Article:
Andrey Kozyrev, a former foreign minister, laid out reasons Putin may have misjudged his invasion.
He claimed Putin had overestimated Russia's military, not realizing its budget had been embezzled.
Russia's invasion of Ukraine has been met with tough Ukrainian resistance.
A former Russian foreign minister claimed that widespread corruption was among the reasons for the Russian military's apparently poor performance in the invasion of Ukraine.
In a Twitter thread over the weekend, Andrey Kozyrev, who served as the foreign minister under President Boris Yeltsin in the 1990s, put forward what he said were misjudgments by President Vladimir Putin in ordering the invasion.
He suggested Putin had overestimated the Russian military — while Putin has dedicated billions of dollars to modernizing Russia's forces, this money, Kozyrev claimed, may have been lost to endemic corruption.
—Andrei V Kozyrev (@andreivkozyrev) March 6, 2022
"The Kremlin spent the last 20 years trying to modernize its military. Much of that budget was stolen and spent on mega-yachts in Cyprus. But as a military advisor you cannot report that to the President. So they reported lies to him instead," Kozyrev wrote.
Cyprus has long been a favored destination for Russian officials seeking to launder money, and it was infamous for its "golden passport" scheme that until 2020 allowed rich foreigners to effectively buy European Union citizenship.
Polina Beliakova, an expert at Tufts University, wrote in Politico this week that rampant corruption meant Russian troops were going into battle in Ukraine with out-of-date rations, faulty equipment, and inadequate fuel supplies.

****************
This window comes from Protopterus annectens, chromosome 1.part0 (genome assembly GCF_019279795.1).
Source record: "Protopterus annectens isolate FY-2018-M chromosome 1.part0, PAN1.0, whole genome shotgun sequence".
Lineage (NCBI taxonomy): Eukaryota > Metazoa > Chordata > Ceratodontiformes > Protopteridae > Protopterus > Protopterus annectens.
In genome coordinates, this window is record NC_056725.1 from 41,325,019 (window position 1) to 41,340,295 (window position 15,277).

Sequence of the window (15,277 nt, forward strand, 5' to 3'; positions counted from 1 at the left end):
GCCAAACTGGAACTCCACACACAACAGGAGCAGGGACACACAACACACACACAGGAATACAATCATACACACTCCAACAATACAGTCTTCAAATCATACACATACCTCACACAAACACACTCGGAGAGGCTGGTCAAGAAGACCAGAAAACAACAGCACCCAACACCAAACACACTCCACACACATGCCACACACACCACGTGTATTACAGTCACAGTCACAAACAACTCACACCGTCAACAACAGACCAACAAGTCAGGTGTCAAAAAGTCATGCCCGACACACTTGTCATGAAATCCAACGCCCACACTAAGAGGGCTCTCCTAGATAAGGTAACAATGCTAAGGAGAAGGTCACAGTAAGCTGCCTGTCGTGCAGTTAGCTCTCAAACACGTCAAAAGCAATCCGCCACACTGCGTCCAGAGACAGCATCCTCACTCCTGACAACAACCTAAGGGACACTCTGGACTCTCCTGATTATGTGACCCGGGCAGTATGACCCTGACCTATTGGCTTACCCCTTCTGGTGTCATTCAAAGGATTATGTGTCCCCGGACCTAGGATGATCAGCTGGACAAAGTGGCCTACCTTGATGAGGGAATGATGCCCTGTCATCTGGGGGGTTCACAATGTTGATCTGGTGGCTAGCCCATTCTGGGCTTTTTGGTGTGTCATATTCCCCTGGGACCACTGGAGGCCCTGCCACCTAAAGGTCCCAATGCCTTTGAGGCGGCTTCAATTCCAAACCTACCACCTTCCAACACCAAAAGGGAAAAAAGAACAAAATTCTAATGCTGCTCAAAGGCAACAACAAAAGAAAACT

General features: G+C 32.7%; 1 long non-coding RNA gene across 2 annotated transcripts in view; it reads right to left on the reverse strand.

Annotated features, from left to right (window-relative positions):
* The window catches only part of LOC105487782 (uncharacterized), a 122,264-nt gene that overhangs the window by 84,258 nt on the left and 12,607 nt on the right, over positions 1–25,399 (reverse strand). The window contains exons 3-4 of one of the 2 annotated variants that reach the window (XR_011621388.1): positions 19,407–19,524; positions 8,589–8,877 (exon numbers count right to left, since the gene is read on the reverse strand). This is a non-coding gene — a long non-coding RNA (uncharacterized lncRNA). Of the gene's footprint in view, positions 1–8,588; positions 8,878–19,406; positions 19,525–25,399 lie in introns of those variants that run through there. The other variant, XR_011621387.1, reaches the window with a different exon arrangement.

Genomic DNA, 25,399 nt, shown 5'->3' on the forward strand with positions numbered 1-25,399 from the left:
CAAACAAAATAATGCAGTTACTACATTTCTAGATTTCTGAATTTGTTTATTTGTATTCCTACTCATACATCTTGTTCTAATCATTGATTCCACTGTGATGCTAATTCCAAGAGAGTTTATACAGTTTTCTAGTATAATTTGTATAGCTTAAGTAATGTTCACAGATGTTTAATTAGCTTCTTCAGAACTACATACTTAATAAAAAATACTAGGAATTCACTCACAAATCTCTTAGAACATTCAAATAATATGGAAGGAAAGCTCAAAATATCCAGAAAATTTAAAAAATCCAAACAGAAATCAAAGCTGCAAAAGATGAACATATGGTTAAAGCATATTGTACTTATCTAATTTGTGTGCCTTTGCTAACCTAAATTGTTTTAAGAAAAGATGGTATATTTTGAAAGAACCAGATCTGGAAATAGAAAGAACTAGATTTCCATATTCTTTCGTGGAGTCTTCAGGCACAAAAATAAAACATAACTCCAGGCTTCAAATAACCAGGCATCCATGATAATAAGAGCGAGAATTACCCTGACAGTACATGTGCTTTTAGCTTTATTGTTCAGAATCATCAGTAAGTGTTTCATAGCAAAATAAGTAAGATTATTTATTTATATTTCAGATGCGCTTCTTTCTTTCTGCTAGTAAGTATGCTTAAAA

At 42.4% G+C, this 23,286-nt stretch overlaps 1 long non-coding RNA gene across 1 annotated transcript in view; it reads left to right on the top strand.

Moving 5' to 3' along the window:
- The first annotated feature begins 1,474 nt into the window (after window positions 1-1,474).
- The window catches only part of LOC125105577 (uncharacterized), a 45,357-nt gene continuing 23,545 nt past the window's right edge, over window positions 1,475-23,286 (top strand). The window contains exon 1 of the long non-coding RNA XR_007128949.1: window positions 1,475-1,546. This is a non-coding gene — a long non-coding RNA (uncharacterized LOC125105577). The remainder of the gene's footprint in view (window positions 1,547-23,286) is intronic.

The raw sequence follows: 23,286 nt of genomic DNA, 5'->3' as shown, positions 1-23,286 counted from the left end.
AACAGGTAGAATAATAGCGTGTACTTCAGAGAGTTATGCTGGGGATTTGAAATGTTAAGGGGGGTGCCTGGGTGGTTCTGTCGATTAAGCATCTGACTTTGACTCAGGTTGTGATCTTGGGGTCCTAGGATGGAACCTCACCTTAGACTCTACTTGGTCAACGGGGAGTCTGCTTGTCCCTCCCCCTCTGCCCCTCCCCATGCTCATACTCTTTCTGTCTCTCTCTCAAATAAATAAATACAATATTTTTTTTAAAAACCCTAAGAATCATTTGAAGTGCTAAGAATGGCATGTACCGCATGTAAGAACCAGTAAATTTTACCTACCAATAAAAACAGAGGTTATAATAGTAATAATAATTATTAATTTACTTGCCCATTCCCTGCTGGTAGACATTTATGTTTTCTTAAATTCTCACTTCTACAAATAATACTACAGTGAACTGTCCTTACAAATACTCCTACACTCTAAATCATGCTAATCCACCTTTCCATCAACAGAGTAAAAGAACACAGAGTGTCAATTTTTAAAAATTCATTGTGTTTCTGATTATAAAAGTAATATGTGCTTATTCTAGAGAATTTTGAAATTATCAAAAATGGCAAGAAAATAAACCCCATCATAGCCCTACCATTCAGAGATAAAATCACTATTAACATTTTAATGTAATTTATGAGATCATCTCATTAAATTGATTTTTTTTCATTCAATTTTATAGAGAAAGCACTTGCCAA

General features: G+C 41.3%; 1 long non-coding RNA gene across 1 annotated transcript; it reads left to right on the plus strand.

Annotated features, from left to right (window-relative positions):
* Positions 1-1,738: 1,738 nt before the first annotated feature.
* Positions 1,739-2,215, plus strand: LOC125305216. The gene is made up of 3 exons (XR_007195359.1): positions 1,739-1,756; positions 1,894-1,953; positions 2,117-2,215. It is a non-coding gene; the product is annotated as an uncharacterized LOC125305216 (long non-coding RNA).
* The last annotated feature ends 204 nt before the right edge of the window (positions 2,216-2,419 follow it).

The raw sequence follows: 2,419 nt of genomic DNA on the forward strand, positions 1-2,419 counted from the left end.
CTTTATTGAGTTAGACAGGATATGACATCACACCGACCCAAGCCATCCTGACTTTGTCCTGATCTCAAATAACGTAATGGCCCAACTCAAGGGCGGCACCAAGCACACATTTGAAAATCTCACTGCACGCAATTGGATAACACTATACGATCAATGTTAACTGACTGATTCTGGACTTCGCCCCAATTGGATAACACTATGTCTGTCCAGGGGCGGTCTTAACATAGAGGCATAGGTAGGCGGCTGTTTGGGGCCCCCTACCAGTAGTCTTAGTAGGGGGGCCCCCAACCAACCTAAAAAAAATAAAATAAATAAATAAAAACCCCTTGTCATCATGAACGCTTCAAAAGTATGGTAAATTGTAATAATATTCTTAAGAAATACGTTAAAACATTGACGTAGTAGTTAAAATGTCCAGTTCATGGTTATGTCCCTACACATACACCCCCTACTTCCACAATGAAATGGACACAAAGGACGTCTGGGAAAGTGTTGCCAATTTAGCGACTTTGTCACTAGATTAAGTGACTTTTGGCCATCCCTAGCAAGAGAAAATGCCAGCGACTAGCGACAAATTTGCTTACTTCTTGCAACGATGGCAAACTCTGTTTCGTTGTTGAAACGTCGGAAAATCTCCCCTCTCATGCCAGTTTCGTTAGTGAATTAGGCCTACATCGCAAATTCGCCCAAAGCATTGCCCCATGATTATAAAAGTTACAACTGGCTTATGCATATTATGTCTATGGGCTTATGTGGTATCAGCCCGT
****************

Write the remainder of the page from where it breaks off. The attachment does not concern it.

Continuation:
Western officials have said Putin expected the invasion of Ukraine to be swift. But the capital, Kyiv, is still in Ukrainian control, Russia has failed to establish air superiority, and casualties have mounted amid stiff Ukrainian resistance.
Kozyrev appeared to be reacting to speculation about Putin's state of mind before launching the invasion.
Some officials and commentators have suggested that there was no rational explanation for the invasion and that Putin's judgment may have been hampered by his long self-imposed isolation during the COVID-19 pandemic. Others wondered whether he was unhinged enough to launch nuclear weapons if cornered.
But Kozyrev, whose stint as foreign secretary came as Russia sought closer ties with the West after the collapse of the Soviet Union, said he believes Putin is a rational decision-maker whose poor assumptions led him into an error.
He said that Putin likely believed his own propaganda about Ukraine's nationhood, which Putin highlighted when seeking to justify the invasion.
Kozyrev also said Putin had underestimated the unity of the West, which responded to the attack with sanctions that have been crippling the Russian economy.
"So, in my opinion, he is rational. Given that he is rational, I strongly believe he will not intentionally use nuclear weapons against the West," Kozyrev said.
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